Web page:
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Mark's World Tour 2007-08

Day 173: A trip to the Japanese countryside

JAPAN | Saturday, 26 April 2008 | Views [1193]

Pete & Kumi fight their allergies

Pete & Kumi fight their allergies

Saturday 26th April

We left Kumi's flat at 09.30 and headed into town on another beautiful day. I had packed up my stuff and brought my rucksack with me as I would get the train back to Tokyo from near Shigu, the village where Kumi's parents lived. Before getting the train out of Osaka, we met up with a girl called Catherine, one of Kumi's friends who happened to come from Donegal, and it was nice to meet someone from so close to home. We had breakfast and got on the train about midday.

It was nice to be taking a trip with the guys, they're a lot of fun and very easy to spend time with. The Japanese countryside is still reasonably built up and you never seem to get away fully from developed areas (at least in the parts that I visited). It took us a few hours and a couple of trains and a bus before we got to the town of Shigu at about 15.00. Kumi's mother welcomed us into their home, a traditional house with tatami floors, blinds dividing the rooms and a lot of cool decoration. None of the bedrooms had beds, as we were to use futons instead and it made it all seem a lot less cluttered than what I was used to.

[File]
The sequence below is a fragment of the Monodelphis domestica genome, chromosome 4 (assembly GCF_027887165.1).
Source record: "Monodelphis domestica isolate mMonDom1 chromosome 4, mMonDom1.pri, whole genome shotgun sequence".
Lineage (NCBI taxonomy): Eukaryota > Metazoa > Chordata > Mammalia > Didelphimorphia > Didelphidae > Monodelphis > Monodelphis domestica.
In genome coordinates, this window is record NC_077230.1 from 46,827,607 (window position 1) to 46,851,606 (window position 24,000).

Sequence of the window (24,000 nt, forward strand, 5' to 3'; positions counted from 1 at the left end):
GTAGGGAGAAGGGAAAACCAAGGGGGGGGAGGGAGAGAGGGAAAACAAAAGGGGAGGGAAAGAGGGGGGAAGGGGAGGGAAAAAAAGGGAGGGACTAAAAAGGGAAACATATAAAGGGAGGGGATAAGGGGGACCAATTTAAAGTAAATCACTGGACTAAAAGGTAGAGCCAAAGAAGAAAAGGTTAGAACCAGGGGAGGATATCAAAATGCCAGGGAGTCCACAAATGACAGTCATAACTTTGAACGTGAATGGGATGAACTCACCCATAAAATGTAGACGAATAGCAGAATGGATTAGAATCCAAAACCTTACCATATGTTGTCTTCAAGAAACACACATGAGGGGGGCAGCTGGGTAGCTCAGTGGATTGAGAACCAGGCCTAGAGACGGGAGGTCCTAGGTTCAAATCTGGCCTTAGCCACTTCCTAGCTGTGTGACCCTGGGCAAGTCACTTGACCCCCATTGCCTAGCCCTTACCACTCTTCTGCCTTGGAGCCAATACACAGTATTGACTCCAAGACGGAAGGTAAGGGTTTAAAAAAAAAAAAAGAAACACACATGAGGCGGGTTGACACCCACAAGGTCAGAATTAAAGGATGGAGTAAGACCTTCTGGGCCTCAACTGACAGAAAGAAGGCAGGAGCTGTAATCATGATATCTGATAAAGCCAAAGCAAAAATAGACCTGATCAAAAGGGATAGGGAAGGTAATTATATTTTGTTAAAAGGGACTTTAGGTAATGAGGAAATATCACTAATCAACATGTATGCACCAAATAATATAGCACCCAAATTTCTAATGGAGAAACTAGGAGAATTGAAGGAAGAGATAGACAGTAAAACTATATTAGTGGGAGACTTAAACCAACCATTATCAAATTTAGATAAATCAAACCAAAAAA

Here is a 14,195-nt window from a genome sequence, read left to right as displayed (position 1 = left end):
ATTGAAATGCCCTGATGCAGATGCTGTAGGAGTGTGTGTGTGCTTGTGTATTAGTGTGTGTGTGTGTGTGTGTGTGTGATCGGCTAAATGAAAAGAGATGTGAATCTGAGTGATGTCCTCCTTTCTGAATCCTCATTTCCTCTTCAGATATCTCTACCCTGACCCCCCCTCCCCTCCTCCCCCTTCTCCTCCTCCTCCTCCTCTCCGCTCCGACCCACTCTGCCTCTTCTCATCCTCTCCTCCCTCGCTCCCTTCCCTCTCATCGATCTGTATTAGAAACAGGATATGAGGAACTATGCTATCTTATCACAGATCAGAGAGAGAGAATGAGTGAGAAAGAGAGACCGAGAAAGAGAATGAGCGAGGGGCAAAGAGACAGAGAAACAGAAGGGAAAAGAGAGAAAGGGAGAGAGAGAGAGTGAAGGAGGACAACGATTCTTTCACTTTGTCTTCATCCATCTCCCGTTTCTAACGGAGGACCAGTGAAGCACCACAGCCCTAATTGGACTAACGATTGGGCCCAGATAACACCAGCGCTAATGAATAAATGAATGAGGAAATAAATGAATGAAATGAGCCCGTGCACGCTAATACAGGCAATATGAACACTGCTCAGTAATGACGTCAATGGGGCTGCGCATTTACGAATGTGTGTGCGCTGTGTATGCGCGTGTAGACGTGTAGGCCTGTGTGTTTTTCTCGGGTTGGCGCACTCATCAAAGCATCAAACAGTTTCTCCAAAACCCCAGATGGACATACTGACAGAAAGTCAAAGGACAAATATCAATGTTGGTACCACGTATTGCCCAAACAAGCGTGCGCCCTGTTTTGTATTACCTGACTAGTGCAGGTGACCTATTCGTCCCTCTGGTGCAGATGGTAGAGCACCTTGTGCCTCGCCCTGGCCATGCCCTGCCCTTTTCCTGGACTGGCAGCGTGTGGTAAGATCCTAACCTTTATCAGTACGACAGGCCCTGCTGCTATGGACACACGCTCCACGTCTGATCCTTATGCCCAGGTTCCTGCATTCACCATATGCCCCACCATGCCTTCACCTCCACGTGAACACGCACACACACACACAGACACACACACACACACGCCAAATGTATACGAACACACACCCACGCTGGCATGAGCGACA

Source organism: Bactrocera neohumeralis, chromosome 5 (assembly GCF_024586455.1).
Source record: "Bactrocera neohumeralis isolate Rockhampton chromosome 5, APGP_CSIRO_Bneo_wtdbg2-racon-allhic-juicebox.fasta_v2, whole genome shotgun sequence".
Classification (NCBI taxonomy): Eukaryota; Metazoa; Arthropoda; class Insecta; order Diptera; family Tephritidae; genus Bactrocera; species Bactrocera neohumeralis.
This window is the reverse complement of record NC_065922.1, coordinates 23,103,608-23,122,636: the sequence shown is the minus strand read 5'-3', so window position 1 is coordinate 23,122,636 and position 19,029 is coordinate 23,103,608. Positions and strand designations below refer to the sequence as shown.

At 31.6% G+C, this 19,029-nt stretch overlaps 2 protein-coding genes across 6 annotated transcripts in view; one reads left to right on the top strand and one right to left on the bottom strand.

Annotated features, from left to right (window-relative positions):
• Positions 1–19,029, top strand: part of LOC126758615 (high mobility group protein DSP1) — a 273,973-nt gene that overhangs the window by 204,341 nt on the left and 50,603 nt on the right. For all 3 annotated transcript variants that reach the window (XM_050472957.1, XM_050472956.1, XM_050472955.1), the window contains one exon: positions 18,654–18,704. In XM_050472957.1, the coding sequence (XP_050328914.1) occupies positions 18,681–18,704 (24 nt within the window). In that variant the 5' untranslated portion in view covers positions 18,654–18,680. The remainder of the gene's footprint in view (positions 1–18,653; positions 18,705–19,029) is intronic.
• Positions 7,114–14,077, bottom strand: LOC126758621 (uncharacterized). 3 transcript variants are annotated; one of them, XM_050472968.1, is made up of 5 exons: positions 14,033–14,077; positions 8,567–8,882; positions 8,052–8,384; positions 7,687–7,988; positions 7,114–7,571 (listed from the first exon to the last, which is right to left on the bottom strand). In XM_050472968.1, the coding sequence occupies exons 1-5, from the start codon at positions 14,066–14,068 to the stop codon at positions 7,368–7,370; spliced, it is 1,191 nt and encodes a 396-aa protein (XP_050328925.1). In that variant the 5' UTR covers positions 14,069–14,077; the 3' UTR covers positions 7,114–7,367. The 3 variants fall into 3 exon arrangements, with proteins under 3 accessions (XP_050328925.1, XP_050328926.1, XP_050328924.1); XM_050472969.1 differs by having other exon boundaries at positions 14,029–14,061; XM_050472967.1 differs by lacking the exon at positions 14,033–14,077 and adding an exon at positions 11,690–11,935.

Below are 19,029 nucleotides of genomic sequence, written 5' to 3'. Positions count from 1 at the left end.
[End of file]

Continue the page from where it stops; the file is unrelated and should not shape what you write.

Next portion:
After a coffee, Kumi, Pete and I went for a walk aroud the town, visiting a few more local temples and finding out more about the preparations for the forthcoming 'Golden Week' that is one of the most important festivals in the Japanese calendar. It was a very quiet place, with little sign of the towns inhabitants, even though it wasn't a small place by any means (it seemed to be small by Japanese standards). It was a very pleasant evening and made for a welcome breather from some of the large cities.

Kumi's father came back from work (many people in Japan work at least one day over the weekend and people walking about in suits is a common sight on a Saturday and Sunday), and we had a great dinner of what is called shabu shabu. Thin slices of raw meat, together with mixed vegetables and noodles, are placed by each person into a large bowl of stock, all of which is cooked over a gas stove in the middle of the dining table. The action of moving the food from side to side, in order to cook it through, is called shabu shabu, hence the name given to this kind of meal. After the food has been cooked, it can be dipped into a bowl with sesame oil or dressing and eaten immediately. As well as being delicious, the fact that everyone is the cook makes it a bit more fun and interesting, particularly for a shabu shabu novice like myself.

After dinner, we relaxed by playing a few board games – one called 'Othello' which I quite liked and also Chinese Checkers – while Pete got some help with his Japanese language homework from Kumi's father. We stayed up until midnight in the hope of seeing a replay of the Chelsea-United game but we had to settle for brief highlights. The 2-1 defeat for United left me properly pissed off and the chances of United throwing away the title had become very real. I headed to bed without saying too much to the guys; I tried to hide my depression from them but I don't think I did a very good job of it!

 

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